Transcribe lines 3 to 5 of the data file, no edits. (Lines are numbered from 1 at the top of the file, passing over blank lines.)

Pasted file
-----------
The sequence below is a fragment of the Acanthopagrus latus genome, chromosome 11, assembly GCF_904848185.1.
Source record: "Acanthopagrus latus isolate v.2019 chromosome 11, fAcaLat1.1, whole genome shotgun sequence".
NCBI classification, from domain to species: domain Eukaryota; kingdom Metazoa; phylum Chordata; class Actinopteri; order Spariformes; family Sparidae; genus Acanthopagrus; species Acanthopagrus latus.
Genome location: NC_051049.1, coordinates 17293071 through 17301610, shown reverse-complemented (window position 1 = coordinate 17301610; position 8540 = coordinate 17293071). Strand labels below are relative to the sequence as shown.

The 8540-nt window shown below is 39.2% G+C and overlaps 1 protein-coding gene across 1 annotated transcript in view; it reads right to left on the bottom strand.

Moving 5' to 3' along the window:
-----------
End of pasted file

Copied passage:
NCBI classification, from domain to species: domain Eukaryota; kingdom Metazoa; phylum Chordata; class Actinopteri; order Spariformes; family Sparidae; genus Acanthopagrus; species Acanthopagrus latus.
Genome location: NC_051049.1, coordinates 17293071 through 17301610, shown reverse-complemented (window position 1 = coordinate 17301610; position 8540 = coordinate 17293071). Strand labels below are relative to the sequence as shown.

The 8540-nt window shown below is 39.2% G+C and overlaps 1 protein-coding gene across 1 annotated transcript in view; it reads right to left on the bottom strand.